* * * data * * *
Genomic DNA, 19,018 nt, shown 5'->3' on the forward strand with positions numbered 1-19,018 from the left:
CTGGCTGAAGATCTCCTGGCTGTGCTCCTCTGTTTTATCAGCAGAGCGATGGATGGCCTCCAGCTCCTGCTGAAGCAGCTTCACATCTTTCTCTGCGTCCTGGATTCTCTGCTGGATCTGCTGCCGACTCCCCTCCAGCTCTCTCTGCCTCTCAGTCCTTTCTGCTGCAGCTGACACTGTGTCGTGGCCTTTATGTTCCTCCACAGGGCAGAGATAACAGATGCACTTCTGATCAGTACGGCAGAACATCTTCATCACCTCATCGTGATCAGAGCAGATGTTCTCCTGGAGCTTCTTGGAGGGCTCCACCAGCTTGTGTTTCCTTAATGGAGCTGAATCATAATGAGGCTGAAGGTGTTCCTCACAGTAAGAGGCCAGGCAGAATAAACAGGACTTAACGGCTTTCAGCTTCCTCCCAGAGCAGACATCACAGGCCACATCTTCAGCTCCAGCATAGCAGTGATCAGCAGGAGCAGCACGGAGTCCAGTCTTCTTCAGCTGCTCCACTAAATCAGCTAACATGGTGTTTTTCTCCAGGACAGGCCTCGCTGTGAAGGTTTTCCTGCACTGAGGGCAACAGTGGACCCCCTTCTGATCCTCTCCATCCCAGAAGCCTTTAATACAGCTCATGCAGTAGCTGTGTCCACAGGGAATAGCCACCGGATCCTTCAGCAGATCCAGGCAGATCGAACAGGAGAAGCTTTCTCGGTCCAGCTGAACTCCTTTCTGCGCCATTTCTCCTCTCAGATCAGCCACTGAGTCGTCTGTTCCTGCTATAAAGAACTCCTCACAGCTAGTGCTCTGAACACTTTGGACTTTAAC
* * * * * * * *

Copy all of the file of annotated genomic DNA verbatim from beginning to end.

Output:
Genomic DNA, 19,018 nt, shown 5'->3' on the forward strand with positions numbered 1-19,018 from the left:
CTGGCTGAAGATCTCCTGGCTGTGCTCCTCTGTTTTATCAGCAGAGCGATGGATGGCCTCCAGCTCCTGCTGAAGCAGCTTCACATCTTTCTCTGCGTCCTGGATTCTCTGCTGGATCTGCTGCCGACTCCCCTCCAGCTCTCTCTGCCTCTCAGTCCTTTCTGCTGCAGCTGACACTGTGTCGTGGCCTTTATGTTCCTCCACAGGGCAGAGATAACAGATGCACTTCTGATCAGTACGGCAGAACATCTTCATCACCTCATCGTGATCAGAGCAGATGTTCTCCTGGAGCTTCTTGGAGGGCTCCACCAGCTTGTGTTTCCTTAATGGAGCTGAATCATAATGAGGCTGAAGGTGTTCCTCACAGTAAGAGGCCAGGCAGAATAAACAGGACTTAACGGCTTTCAGCTTCCTCCCAGAGCAGACATCACAGGCCACATCTTCAGCTCCAGCATAGCAGTGATCAGCAGGAGCAGCACGGAGTCCAGTCTTCTTCAGCTGCTCCACTAAATCAGCTAACATGGTGTTTTTCTCCAGGACAGGCCTCGCTGTGAAGGTTTTCCTGCACTGAGGGCAACAGTGGACCCCCTTCTGATCCTCTCCATCCCAGAAGCCTTTAATACAGCTCATGCAGTAGCTGTGTCCACAGGGAATAGCCACCGGATCCTTCAGCAGATCCAGGCAGATCGAACAGGAGAAGCTTTCTCGGTCCAGCTGAACTCCTTTCTGCGCCATTTCTCCTCTCAGATCAGCCACTGAGTCGTCTGTTCCTGCTATAAAGAACTCCTCACAGCTAGTGCTCTGAACACTTTGGACTTTAAC